Prioritise what's important
Once trainees have started employment, the first half term should establish and strengthen these skills with additional training from support roles tailored to the trainee’s individual progress. For the trainee who needed to “sort her differentiation out”, although this did indeed need to develop, she first had to build an authoritative, confident and credible persona.
The highest priority was for her to improve her use of voice; she tended to raise it to the point of nearly shouting for most of the lesson, even when explaining or modelling something to students. This was having a negative impact on the atmosphere in the classroom and on her ability to build positive relationships. Through revisiting the TLaC technique ‘Strong Voice’, she practised how to use her voice in a variety of more effective ways and received feedback from lessons with this specific focus.
After making progress in this area, we turned our attention towards the content of her instructions rather than the delivery of them. This trainee often used rhetorical questions with students, which created arguments and debate; she also used generalised and negative phrases such as: “don’t do that,” so students weren’t clear on what they should be doing. Through modelling, scripting and practising we focused on both ‘What to Do’ and ‘Positive Framing’ to adjust her approach to giving and reinforcing expectations. Over time, this improved compliance, created a more encouraging environment and reduced conflict significantly. This improved not only the students’ experience, but also the wellbeing and enjoyment of the trainee.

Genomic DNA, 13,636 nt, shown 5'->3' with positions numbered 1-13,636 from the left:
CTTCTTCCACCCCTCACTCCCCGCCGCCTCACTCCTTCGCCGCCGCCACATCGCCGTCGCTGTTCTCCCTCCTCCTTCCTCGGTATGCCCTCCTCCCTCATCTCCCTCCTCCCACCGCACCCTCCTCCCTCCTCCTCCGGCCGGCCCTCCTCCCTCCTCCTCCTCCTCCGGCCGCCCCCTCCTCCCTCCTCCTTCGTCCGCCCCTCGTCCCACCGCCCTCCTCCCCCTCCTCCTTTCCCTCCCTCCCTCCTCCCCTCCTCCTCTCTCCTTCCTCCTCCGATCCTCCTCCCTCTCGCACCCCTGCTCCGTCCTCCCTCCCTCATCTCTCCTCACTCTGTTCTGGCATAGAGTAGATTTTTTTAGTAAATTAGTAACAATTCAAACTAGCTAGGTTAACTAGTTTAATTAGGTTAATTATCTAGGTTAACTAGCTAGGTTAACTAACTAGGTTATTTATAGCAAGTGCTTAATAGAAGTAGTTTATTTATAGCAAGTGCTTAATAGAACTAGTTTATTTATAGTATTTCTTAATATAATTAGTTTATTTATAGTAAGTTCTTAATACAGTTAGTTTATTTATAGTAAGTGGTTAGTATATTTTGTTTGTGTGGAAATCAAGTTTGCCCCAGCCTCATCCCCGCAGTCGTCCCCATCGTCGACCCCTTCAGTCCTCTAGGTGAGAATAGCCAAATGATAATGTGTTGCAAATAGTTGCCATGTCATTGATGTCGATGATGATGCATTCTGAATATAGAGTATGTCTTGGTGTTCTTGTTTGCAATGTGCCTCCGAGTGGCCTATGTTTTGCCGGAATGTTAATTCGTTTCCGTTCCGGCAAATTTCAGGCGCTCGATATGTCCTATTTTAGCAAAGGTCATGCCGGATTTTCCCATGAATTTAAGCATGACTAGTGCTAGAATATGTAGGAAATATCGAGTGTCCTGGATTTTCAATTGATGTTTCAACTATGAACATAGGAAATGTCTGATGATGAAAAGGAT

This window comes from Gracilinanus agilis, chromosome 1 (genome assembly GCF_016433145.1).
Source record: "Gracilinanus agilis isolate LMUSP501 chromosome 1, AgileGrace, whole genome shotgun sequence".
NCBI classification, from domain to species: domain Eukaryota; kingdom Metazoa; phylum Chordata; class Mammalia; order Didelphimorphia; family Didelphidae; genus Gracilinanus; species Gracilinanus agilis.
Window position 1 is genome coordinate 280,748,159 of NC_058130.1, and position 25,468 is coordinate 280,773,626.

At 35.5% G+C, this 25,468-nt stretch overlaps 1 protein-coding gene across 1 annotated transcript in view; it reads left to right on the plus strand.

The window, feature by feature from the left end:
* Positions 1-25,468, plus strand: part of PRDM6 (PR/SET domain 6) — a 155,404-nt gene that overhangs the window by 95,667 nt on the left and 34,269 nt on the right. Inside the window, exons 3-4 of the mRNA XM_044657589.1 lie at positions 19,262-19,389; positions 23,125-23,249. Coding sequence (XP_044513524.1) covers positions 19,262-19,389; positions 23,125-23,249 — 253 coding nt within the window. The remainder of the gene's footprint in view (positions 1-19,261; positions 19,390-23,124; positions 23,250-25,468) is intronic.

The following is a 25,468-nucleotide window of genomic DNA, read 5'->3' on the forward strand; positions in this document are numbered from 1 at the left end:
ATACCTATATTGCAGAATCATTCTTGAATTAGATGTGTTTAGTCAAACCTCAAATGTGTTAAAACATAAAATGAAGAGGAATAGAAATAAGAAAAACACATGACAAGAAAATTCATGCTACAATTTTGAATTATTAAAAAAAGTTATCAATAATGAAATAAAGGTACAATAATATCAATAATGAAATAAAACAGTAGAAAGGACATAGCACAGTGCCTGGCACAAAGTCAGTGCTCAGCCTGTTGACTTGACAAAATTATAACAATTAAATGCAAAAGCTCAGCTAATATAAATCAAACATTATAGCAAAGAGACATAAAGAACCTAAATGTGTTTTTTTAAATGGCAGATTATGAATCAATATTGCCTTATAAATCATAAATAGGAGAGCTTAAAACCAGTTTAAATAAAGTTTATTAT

Find the key to classroom success